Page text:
Health Problems In Cats
There are many feline health problems, some more common than others. Some problems are easily preventable, while others are hereditary. Below are some of the more common health problems that cats encounter
Hairballs are a very common complaint because as cats
groom themselves they swallow loose hair. Sometimes this hair forms into a
ball and lodges in the cat's stomach.
Cats are often infested with worms. Roundworms,
tapeworms, and hookworms most commonly infect cats. Cats can occasionally
develop heartworms, as well. Symptoms of worms can include weight loss, pot
bellied appearance, poor coat appearance and vomiting. Worms are easily cured with a few doses of medication, but
if left untreated, they can cause serious health problems.
There can many varied reasons why a cat vomits, from a
serious illness to eating something disagreeable. An occasional, isolated
episode of vomiting is usually normal
Urinary Tract Infections
Urinary tract infections are another common health problem
in cats. Bladder diseases occur in both male and female cats, although males
have a higher risk of life-threatening blockage of the urethra
Cat flu is the general name given to a viral infection of
the upper respiratory tract in cats. It is a common disease in cats and can
make them very sick and miserable. It can be fatal
in kittens and immunosuppressed older cats
Ear mite infestations in cats can be extremely
uncomfortable. Ear mites can also cause disfigurement and severe ear
Cats are sensitive creatures and are prone to stress.
Common Stress Symptoms
• Spraying (even in
Read More:- Feline Stress - Causes and Management
Feline Infectious Peritonitis (FIP)
FIP is caused by a mutation of the corona virus. According to some experts, cats living in multi-cat environments tend to test positive for enteric corona virus. Cats can live with that virus remaining quietly in the intestines with no sign of disease for their entire lifetime. In other cases, probably a genetic pre-disposition, the virus mutates into FIP.
Once a cat has contracted FIP, it will display symptoms of a mild upper respiratory infection: sneezing, watery eyes, and nasal discharge. It may also have diarrhea, weight loss and lethargy. Most cats fully recover from this primary infection, although some may become virus carriers. A small percentage of exposed cats develop lethal FIP weeks or even years after the primary infection.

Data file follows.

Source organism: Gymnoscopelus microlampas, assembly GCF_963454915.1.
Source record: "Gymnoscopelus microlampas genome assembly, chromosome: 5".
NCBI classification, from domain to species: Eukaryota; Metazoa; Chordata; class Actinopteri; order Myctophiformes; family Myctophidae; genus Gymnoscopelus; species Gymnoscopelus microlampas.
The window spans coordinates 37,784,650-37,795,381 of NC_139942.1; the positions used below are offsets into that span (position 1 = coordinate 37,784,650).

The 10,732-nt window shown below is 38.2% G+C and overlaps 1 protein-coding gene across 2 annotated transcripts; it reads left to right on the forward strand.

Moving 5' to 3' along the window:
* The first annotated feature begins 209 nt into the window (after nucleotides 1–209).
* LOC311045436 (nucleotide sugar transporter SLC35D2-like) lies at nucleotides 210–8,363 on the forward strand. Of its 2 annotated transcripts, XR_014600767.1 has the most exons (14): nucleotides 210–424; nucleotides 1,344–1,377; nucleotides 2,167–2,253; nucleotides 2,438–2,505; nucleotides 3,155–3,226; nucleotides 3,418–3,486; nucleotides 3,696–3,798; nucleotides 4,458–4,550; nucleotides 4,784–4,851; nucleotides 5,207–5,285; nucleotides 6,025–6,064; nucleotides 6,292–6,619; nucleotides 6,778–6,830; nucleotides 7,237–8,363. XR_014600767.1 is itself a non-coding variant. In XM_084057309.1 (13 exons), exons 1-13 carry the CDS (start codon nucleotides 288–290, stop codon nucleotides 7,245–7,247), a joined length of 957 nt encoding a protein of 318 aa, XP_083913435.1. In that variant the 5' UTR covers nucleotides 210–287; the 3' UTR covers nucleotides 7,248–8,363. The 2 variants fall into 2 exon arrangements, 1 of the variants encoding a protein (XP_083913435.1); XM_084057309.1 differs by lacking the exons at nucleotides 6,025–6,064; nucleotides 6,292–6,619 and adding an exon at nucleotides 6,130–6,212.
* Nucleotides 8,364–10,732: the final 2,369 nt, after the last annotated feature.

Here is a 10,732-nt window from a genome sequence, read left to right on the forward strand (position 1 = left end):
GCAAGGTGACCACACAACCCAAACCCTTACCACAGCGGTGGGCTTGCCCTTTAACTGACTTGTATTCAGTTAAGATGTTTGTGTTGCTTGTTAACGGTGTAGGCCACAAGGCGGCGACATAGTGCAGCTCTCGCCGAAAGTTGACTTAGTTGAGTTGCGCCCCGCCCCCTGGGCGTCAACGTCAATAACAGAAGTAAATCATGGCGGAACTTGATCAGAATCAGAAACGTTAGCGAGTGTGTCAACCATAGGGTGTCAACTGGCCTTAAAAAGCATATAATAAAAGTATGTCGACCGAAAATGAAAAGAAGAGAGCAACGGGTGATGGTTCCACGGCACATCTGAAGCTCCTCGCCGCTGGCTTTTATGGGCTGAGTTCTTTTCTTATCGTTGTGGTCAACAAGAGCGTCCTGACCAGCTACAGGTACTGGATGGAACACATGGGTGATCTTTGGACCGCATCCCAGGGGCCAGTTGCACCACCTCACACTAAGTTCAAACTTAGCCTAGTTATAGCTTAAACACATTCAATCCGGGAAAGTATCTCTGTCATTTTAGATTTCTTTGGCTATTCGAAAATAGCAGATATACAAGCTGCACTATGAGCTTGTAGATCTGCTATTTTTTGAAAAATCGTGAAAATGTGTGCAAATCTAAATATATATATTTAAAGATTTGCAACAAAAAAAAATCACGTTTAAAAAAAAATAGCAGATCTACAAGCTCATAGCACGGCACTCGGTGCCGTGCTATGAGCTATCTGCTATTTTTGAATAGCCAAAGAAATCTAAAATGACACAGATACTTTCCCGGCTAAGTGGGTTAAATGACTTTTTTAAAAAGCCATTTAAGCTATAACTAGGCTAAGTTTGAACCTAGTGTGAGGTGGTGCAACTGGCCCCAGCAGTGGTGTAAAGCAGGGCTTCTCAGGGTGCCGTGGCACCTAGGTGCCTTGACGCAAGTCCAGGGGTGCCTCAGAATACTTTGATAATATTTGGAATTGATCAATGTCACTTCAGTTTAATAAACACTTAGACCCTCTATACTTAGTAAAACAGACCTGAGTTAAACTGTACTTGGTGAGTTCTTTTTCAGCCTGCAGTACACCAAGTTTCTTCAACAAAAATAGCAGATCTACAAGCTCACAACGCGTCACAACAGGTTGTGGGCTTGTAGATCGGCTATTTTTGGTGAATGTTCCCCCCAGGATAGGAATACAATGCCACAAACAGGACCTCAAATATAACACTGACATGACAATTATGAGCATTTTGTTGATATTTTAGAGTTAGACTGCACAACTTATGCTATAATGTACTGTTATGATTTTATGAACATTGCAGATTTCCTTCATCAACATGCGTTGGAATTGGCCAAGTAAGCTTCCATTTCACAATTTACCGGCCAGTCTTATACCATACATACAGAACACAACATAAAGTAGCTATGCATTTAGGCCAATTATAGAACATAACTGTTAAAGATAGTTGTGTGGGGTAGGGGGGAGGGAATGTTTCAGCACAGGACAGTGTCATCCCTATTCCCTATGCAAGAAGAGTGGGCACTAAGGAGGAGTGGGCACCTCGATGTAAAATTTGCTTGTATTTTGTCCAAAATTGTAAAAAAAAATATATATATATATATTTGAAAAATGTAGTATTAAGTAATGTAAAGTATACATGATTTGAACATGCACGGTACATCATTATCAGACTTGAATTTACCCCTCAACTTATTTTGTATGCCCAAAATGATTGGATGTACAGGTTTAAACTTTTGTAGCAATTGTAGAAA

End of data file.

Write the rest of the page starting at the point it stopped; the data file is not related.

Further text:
Feline Immunodeficiency Virus
FIV, or cat AIDS, is not always fatal. FIV decreases the ability of the cat's immune system to fight infections. Cats with FIV may remain free of symptoms for years. It is when the cat contracts other illnesses in the chronic stage of FIV infection that FIV is first suspected. This long list of illnesses includes oral-cavity infections, upper-respiratory infections, weight loss, ear infections, kidney disease, and many others. Although there is, as yet, no vaccine, all cats should be tested for the virus. The virus is transmitted through saliva, usually when a cat is bitten in a cat fight.
Feline Leukemia Virus
FLV was, until recently, the most common fatal disease of cats. But with a vaccine now available, the number of cases is dwindling. Although the name leukemia means cancer of the white blood cells, this is only 1 of the many diseases associated with this virus, such as other types of cancer, anemia, arthritis and respiratory infections. FLV is preventable if the cat is immunized before being exposed to the virus. Although the disease is not always immediately fatal, cats with FLV rarely have a long life expectancy. NEVER bring other cats into your household when you have a cat with FLV.
If your cat spends time outdoors, you should check him regularly for ticks. If you find a tick on your cat's body and he has been lethargic and acts as if he is in pain, ask your vet to test for Lyme Disease. This disease is transmitted to people and animals by deer ticks.
Some cats may show subtle symptoms while others may show none -- symptoms are hard to recognize and often may be confused with other illnesses or old age. Be observant of your pet's behavior. It is the only way to know if your pet has contracted Lyme disease if no tick was found. Some symptoms of Feline Lyme Disease include:
(b) reluctance to jump or climb stairs,
(c) limping, or reluctance to put weight on a paw,
(d) loss of appetite.
The key to dealing with Feline Lyme Disease is prevention and early diagnosis and treatment. You should reduce the tick population around your home with simple landscape changes and spraying.
Abscess from cat bites or scratches
Cats have extremely tough skin which does not easily tear.
Consequently, teeth or claws do not leave large open wounds in the skin. Instead
they puncture deep into the muscle tissue under the skin through relatively
small holes that quickly heal over. The bacteria present on the tooth or claw
are seeded in the tissue under the skin where they thrive in the warm moist
environment. An abscess is extremely painful and can cause your cat to become
Toothache and Tooth Decay in Cats
The first symptom you may notice if your cat has toothache may be the cat's reluctance to eat. Any pressure on the tooth is extremely painful. The cat may be very hungry and will attempt to eat but drops the food when he gets it in his mouth.
A cat may reach a point where he no longer attempts to eat and he becomes thin and loses condition. He may also refuse to drink and become dehydrated. Read More:- Toothache and Tooth Decay in Cats (Pictures included)
Bad Breath in Cats
Although a cat's breath under normal circumstances is not the sweetest smell in the world you will certainly notice when it becomes foul smelling. Bad breath is usually an indictor that something is not right with your cat's health.
Read More: Possible Reasons for Bad Breath in Cats
Pregnancy and Giving Birth
The reproduction process